Bessie isn’t yet used to the roles needed in mooring – whether that is alongside, or anchoring. The mistress on the foredeck to anchor was of grave concern. She was tethered behind the helm with the master, not certain what I was up to. Preparing the anchor… 20m, the master, the captain, signalled for me to drop, but most of the cable ties have been eroded, so there is little but counting the drop of chain going past. It always strikes me as part science, part art. Pete’s sharp move astern secured the anchor into the seabed. A very quick manoeuvre on lunch, not exactly the planned for lazy… whilst Pete inflated the dinghy. A new adventure for a Bessie. More indignity with being lowered from Whinchat’s deck to the launch via her dayglow boat wear, but she did a fine “Titanic” over to the beach, front paws on the tubes. I undid the clips of her floatation device as we came into the shallows, her tail wagging, I released her leash. She jumped onto the shore, shoulder deep in water. Just about her favourite place, anywhere. Water.
We lost an hour, somehow, on our deserted beach. I thought at first we would be driven off by determined gulls nesting in the cliffs. The frontline having launched to see us off. They soared and swooped, and I (the great bird-phobe) would have swam back to Whinchat, but somehow the combination of man throwing stones for dog, and dog only interested in stones made for a truce. They settled back down, perhaps slightly disappointed not to have engaged in battle. We had gone ashore to ‘toilet’ our puppy, but she would not get out of the sea. The sea is higher in the order in a Bessie-world than treats, although she automatically salivates to a cry of “wasss-is”. Pavlov’s dog and all that. We really do have a water-dog. Pete lured her up the beach towards a ravine, biscuit glued to her nose. When her paws hit the grass – success. We knew then that we’d make it back to port, without incident… But only after we could play some more. It was a job to get her back into the dinghy (hoisted, again), and then on board, where she collapsed, in a soggy, happy state.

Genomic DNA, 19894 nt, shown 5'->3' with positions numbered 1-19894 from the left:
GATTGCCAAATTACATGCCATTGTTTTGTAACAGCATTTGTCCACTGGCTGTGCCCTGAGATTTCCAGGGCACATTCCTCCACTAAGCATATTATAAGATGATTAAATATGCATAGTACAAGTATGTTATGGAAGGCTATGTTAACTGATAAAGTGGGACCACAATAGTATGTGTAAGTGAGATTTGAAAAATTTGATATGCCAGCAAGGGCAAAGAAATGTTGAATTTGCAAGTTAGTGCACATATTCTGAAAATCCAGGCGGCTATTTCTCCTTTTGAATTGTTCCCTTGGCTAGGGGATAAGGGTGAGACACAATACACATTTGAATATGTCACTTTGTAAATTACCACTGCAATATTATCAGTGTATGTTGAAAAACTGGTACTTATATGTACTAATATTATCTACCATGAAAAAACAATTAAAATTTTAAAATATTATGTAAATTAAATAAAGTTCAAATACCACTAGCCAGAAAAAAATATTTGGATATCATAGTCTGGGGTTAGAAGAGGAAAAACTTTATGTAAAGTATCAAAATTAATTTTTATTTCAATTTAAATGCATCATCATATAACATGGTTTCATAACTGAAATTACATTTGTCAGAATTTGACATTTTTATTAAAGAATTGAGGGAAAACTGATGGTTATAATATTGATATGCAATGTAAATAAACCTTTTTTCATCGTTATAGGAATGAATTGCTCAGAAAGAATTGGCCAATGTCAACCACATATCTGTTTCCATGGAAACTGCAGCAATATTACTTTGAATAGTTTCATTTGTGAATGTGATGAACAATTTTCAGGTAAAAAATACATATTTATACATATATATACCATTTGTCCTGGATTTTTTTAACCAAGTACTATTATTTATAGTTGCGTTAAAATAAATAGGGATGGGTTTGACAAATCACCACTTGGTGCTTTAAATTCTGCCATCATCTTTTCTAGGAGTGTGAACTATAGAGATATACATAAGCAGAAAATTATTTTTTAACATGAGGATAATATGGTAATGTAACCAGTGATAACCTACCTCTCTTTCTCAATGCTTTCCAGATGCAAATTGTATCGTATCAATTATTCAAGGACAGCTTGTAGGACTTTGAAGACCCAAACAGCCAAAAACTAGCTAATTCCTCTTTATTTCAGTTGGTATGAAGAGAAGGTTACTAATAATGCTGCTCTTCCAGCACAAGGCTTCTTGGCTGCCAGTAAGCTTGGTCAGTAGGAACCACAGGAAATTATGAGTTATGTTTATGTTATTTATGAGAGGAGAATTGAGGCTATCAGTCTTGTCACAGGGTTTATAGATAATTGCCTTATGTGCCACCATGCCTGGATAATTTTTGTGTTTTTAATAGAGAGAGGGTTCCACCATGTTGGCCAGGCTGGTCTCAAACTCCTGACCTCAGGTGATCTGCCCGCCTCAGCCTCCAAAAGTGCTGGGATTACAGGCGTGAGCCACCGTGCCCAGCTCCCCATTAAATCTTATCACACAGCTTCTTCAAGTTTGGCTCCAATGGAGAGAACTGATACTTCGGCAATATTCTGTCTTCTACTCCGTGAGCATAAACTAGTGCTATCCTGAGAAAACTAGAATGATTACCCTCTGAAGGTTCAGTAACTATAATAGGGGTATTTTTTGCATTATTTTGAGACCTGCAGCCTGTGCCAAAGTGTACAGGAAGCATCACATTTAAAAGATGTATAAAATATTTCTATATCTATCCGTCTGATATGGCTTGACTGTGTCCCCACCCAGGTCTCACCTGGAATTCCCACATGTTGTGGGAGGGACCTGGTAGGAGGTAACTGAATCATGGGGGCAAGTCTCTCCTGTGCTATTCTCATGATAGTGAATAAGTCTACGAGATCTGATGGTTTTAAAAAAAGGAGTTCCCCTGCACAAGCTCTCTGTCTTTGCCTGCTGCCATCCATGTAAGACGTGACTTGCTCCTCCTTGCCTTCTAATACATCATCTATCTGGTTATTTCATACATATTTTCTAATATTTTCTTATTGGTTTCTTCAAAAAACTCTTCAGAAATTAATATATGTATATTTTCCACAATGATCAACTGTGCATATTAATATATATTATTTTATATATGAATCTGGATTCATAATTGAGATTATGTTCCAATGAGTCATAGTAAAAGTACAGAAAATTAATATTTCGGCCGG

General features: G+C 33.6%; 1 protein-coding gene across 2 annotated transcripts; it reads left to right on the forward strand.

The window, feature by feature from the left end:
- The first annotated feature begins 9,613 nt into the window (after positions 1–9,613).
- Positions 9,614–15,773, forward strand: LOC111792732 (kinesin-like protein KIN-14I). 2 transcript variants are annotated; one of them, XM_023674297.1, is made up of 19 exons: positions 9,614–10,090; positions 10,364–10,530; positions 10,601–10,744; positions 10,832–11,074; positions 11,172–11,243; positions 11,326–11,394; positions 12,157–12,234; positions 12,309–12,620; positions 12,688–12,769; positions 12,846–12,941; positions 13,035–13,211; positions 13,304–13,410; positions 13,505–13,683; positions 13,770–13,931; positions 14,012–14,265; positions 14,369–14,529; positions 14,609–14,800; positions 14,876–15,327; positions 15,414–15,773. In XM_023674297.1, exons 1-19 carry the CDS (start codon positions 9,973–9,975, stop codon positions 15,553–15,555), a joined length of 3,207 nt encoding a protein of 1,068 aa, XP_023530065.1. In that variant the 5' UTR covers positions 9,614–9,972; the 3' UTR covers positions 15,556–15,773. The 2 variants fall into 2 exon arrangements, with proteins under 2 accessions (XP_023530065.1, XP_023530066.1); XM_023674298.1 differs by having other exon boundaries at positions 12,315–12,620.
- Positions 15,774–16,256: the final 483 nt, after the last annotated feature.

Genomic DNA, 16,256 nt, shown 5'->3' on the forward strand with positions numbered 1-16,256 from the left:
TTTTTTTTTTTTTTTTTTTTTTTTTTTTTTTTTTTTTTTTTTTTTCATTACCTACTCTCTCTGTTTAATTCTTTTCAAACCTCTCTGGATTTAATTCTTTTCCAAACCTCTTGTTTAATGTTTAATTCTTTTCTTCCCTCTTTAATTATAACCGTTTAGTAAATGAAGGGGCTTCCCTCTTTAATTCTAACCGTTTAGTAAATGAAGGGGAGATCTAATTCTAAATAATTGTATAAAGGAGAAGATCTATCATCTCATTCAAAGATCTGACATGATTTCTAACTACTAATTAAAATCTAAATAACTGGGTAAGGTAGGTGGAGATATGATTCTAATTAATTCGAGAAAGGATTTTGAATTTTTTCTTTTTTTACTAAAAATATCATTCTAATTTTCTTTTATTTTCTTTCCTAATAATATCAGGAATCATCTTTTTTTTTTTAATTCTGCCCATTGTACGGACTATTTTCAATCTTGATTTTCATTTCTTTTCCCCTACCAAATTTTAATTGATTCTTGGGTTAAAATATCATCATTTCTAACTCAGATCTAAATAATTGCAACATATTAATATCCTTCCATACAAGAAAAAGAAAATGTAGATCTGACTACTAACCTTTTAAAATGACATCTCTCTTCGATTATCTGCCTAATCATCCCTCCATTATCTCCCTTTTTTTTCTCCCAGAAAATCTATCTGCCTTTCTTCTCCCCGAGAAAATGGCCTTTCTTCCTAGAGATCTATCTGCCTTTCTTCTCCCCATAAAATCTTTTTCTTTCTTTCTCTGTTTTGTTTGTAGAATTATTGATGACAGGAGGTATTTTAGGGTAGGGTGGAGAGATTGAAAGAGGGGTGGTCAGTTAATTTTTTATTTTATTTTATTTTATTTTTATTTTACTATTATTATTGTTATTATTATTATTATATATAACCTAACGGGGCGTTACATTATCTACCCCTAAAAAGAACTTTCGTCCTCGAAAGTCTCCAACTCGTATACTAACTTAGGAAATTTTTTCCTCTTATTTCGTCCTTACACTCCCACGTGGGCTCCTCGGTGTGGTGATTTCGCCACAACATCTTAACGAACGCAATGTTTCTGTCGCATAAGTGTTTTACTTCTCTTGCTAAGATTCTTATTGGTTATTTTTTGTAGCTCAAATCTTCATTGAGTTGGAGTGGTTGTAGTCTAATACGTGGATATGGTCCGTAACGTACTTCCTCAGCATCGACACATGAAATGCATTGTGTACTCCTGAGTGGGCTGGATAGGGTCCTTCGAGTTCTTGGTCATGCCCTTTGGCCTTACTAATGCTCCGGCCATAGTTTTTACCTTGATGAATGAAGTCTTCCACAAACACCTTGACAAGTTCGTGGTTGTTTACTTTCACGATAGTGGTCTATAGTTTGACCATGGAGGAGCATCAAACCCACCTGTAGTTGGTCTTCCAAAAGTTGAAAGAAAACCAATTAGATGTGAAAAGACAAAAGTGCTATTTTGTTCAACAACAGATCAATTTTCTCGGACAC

The wind had died, and shifted. Facing a longer beat back, Pete deployed the engine for a straight 8NM homewards. The engine is never a quiet option, but then the fan kicked in, with a noise I can only imagine to be like a Dementor sucking your soul. No deadly undoing, but a failing bearing on the fan. Pete told me that most boats don’t have them, and I wished for a spanner to throw into it. A rattling, noisy passage back, with us both resolving that is priority for Wednesday (as it is, heavy rain is forecast, good for boat jobs, and our pink English skin). Thank God it had ceased by the time we approached port (we had slowed in order to make the fan work less, and Pete altered the kick-in temperature); that would have been too much.
We moored alongside perfectly, Bessie secured, and not too much whining as we both leapt about doing the jobs of mooring… always involving much line tying, untying, tightening, loosening…. Until you just think it’s time for a beer. And so it was.